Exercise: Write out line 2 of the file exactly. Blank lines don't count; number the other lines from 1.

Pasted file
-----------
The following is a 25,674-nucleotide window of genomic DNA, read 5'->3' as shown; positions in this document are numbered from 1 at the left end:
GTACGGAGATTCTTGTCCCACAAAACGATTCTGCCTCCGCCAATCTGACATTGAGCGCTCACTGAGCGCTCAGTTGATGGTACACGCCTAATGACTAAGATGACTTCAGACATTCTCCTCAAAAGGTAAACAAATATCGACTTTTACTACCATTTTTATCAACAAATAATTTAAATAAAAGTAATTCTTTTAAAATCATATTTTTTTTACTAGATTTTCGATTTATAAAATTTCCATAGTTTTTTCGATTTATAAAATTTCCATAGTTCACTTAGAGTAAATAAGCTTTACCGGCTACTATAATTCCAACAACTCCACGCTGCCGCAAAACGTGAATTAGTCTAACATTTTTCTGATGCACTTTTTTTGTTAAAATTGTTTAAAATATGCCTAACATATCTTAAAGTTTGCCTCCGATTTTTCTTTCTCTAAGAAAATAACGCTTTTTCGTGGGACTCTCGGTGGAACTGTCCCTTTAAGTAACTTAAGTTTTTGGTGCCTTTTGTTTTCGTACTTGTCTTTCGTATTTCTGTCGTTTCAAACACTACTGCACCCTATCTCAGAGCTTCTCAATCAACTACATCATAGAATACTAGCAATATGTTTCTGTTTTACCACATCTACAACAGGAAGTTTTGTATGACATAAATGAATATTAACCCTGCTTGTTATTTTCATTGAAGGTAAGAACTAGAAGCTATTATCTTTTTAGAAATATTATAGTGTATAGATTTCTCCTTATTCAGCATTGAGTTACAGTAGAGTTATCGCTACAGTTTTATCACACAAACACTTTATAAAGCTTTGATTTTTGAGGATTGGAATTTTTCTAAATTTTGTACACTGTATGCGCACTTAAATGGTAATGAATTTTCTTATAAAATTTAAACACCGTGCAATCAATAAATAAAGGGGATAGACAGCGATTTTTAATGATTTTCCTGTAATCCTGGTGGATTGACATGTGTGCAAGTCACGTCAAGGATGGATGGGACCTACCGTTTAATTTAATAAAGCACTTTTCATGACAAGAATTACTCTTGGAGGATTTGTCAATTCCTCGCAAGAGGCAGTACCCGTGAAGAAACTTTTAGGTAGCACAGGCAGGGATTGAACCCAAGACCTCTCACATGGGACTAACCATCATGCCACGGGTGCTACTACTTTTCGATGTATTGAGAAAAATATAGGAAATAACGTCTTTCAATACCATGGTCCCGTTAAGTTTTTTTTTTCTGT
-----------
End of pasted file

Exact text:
GTACGGAGATTCTTGTCCCACAAAACGATTCTGCCTCCGCCAATCTGACATTGAGCGCTCACTGAGCGCTCAGTTGATGGTACACGCCTAATGACTAAGATGACTTCAGACATTCTCCTCAAAAGGTAAACAAATATCGACTTTTACTACCATTTTTATCAACAAATAATTTAAATAAAAGTAATTCTTTTAAAATCATATTTTTTTTACTAGATTTTCGATTTATAAAATTTCCATAGTTTTTTCGATTTATAAAATTTCCATAGTTCACTTAGAGTAAATAAGCTTTACCGGCTACTATAATTCCAACAACTCCACGCTGCCGCAAAACGTGAATTAGTCTAACATTTTTCTGATGCACTTTTTTTGTTAAAATTGTTTAAAATATGCCTAACATATCTTAAAGTTTGCCTCCGATTTTTCTTTCTCTAAGAAAATAACGCTTTTTCGTGGGACTCTCGGTGGAACTGTCCCTTTAAGTAACTTAAGTTTTTGGTGCCTTTTGTTTTCGTACTTGTCTTTCGTATTTCTGTCGTTTCAAACACTACTGCACCCTATCTCAGAGCTTCTCAATCAACTACATCATAGAATACTAGCAATATGTTTCTGTTTTACCACATCTACAACAGGAAGTTTTGTATGACATAAATGAATATTAACCCTGCTTGTTATTTTCATTGAAGGTAAGAACTAGAAGCTATTATCTTTTTAGAAATATTATAGTGTATAGATTTCTCCTTATTCAGCATTGAGTTACAGTAGAGTTATCGCTACAGTTTTATCACACAAACACTTTATAAAGCTTTGATTTTTGAGGATTGGAATTTTTCTAAATTTTGTACACTGTATGCGCACTTAAATGGTAATGAATTTTCTTATAAAATTTAAACACCGTGCAATCAATAAATAAAGGGGATAGACAGCGATTTTTAATGATTTTCCTGTAATCCTGGTGGATTGACATGTGTGCAAGTCACGTCAAGGATGGATGGGACCTACCGTTTAATTTAATAAAGCACTTTTCATGACAAGAATTACTCTTGGAGGATTTGTCAATTCCTCGCAAGAGGCAGTACCCGTGAAGAAACTTTTAGGTAGCACAGGCAGGGATTGAACCCAAGACCTCTCACATGGGACTAACCATCATGCCACGGGTGCTACTACTTTTCGATGTATTGAGAAAAATATAGGAAATAACGTCTTTCAATACCATGGTCCCGTTAAGTTTTTTTTTTCTGT